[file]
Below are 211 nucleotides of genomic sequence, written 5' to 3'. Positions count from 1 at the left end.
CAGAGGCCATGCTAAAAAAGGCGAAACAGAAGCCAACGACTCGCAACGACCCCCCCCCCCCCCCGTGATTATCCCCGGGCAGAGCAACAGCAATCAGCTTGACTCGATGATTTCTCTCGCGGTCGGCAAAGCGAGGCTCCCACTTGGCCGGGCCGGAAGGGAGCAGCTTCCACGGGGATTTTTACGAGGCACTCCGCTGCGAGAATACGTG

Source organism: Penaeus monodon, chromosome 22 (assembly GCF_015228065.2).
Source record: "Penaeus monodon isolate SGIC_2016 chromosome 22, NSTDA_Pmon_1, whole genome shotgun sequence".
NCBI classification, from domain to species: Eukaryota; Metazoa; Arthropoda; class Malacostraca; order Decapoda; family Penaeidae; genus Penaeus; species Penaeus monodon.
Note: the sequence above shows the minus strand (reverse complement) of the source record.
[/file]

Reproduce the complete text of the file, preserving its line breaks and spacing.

Below are 211 nucleotides of genomic sequence, written 5' to 3'. Positions count from 1 at the left end.
CAGAGGCCATGCTAAAAAAGGCGAAACAGAAGCCAACGACTCGCAACGACCCCCCCCCCCCCCCGTGATTATCCCCGGGCAGAGCAACAGCAATCAGCTTGACTCGATGATTTCTCTCGCGGTCGGCAAAGCGAGGCTCCCACTTGGCCGGGCCGGAAGGGAGCAGCTTCCACGGGGATTTTTACGAGGCACTCCGCTGCGAGAATACGTG

Source organism: Penaeus monodon, chromosome 22 (assembly GCF_015228065.2).
Source record: "Penaeus monodon isolate SGIC_2016 chromosome 22, NSTDA_Pmon_1, whole genome shotgun sequence".
NCBI classification, from domain to species: Eukaryota; Metazoa; Arthropoda; class Malacostraca; order Decapoda; family Penaeidae; genus Penaeus; species Penaeus monodon.
Note: the sequence above shows the minus strand (reverse complement) of the source record.